Born Sinner

Who Did It Better? #2. OutKast Vs. J. Cole

Ye, ye, ye, ye, ye! Who Did It Better? is back ladies and gents! It has been long anticipated and the only reason I am bringing life back to this series is because of all of YOU! That’s right, as a recent poll via my twitter declared, the Who Did It Better? post I did in May 2014 has been highly recognized and you, the people, identified that The Notorious B.I.G. (a.k.a. Biggie Smalls), did it better than Rick Ross (see the post here to understand why)

I want to figure out what you guys think about this particular clash; OutKast’s Da Art of Storytellin’ Pt. 1 VS. J. Cole’s LAnd of the Snakes. So first, let me give you a background story on OutKast for those who don’t know who they are.


Big Boi on the left, André 3000 on the right. Together, they are OutKast

OutKast is an East Point Atlanta, Georgia Hip-Hop/Rap group that includes André Benjamin (a.k.a. André 3000) and Antwan Patton (a.k.a. Big Boi) which was formed in 1992. During the 90’s (or what Hip-Hop nerds like myself call “The Golden Age,”) OutKast made dirty-south rap famous; a rap style that no one in that era of rap has ever heard before.



On Tuesday, September 29th, 1998, OutKast released their third critically acclaimed album titled Aquemini; a clever way of combining two Zodiac signs (Big Boi being an Aquarius, André 3000 being a Gemini) and creating a new word; Aquemini (pronounced A-quem-in-eye) That in itself should tell you how strong the bond these two individuals have, even if you have never listened to OutKast before.


The back CD cover of OutKast’s third album Aquemini


Track number nine on the album introduced a beat that will forever play in my head for as long as I live. The track is called Da Art of Storytellin’ Pt. 1 ft.Sleepy Brown who is part of The Dungeon Family but we can’t get into what that is right now because it’s complex but simply put, the song tells two stories told by each member of OutKast which intertwines into one.

The song starts off with Big Boi recounting a time where he received a booty call from a girl he calls “Suzy Skrew.”  As you can imagine, Suzy Skrew was a promiscuous girl who only had sex with rappers in places she found appropriate, so no backseat of cars or “bathroom stalls” like Kanye West would say (that was a N****s In Paris reference in case you didn’t get it.) Big Boi caught Suzy at the mall and realized she is indeed a prostitute however at this point, Big Boi is okay with that and figured he might as well get some head from her before he picks up his daughter and goes home to his baby momma (this is that southern-playalistic ideology in which they made popular on their first album.)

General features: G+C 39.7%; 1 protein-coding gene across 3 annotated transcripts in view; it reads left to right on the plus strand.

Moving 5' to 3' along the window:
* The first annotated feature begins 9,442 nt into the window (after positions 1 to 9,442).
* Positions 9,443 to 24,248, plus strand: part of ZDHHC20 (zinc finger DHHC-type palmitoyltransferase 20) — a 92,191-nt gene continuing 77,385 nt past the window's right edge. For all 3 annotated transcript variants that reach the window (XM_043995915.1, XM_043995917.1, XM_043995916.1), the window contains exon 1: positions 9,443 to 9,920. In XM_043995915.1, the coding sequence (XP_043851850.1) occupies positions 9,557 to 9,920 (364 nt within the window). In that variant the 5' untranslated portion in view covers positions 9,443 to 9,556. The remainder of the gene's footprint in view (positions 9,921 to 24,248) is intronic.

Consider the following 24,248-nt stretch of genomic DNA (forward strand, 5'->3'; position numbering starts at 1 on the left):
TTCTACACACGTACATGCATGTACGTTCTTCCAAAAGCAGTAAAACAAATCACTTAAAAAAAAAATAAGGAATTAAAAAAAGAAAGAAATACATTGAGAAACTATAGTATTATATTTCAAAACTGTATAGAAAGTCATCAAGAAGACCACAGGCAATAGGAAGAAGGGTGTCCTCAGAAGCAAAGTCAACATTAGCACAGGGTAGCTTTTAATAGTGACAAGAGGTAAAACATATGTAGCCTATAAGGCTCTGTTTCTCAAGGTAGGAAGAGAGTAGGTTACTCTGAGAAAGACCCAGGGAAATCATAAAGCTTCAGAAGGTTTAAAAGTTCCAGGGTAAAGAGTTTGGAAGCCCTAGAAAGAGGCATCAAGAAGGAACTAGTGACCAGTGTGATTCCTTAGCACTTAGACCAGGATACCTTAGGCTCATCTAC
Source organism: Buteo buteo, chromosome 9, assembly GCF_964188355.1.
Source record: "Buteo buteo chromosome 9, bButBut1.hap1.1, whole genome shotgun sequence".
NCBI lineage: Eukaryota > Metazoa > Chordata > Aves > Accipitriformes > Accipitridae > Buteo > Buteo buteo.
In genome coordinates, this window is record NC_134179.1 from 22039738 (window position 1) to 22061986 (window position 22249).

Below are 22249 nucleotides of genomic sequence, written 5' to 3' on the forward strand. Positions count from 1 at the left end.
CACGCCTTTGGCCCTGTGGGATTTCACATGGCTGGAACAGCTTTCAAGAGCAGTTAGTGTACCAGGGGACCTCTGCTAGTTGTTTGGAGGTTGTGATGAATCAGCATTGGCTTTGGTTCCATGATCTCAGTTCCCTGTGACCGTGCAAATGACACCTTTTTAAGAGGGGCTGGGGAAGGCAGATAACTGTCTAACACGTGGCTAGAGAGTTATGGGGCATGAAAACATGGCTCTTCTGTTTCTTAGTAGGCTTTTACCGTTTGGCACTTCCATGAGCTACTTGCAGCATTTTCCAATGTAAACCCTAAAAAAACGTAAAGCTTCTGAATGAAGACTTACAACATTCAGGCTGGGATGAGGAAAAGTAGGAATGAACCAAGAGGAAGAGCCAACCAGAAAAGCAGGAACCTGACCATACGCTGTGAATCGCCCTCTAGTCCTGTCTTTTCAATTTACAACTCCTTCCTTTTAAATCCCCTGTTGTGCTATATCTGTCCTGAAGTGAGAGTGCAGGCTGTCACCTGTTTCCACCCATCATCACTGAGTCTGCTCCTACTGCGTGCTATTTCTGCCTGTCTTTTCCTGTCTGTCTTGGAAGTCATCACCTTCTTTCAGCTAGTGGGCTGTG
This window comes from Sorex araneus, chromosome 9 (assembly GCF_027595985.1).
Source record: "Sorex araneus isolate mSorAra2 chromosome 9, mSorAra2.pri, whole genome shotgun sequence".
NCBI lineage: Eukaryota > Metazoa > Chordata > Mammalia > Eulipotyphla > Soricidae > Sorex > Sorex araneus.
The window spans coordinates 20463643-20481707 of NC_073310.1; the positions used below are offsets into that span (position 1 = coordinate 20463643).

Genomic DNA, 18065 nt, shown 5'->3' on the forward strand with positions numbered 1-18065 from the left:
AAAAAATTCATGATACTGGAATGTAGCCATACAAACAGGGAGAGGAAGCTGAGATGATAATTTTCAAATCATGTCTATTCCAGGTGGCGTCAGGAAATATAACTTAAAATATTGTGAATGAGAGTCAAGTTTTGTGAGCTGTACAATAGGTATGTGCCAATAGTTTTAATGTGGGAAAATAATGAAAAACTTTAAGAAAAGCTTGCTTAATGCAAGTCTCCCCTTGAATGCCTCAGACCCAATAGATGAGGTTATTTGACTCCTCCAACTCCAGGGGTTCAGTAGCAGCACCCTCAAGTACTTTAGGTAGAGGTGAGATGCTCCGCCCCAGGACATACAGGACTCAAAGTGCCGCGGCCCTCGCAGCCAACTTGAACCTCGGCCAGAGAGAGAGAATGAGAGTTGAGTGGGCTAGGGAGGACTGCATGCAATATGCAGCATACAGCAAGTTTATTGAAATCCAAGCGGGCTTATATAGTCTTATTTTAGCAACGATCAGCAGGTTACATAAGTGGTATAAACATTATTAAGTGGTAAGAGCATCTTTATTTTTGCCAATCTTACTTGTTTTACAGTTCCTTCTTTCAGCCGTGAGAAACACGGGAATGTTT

OutKast’s debut album, released on Tuesday, April 26th, 1994

Following Big Boi’s pimpish verse, André 3000 starts off verse two with:

“Now Suzy Skrew had a partner named Sasha, (Sasha) Thumper, (Thumper)
I remember her number like the summer,
When her and Suzy yeah they threw a slumber,
Party, but you cannot call it that ’cause it was slummer.”

André 3000 goes out with Sasha at three in the morning, dancing under street lights and being the nice guy that André is, he finds himself sharing a moment of peace and happiness with an unpredictable counter-part; Suzy’s friend who is also a prostitute as stated in the first line of verse two.

As André and Sasha are hanging out late at night, he asks her “What you wanna be?” and she replies with “Alive.” This one-word reply has André 3000’s mind blown. Maybe it’s because he too realized that even though young Sasha Thumper was a prostitute, she wanted to be more than that; she wanted to feel alive for once in her life and not be labelled as a sex symbol. The verse ends on a melancholy note, fact is this Sasha Thumper character impacted André 3000’s life to the point where he would be performing at live shows and hoped she would be standing front row, cheering him on. She never did show up because as it turns out, Sasha was with a guy who mistreated her and nevertheless impregnated her and unfortunately, Sasha Thumper, who was two months due, was found dead at the back of a school with a needle in her arm.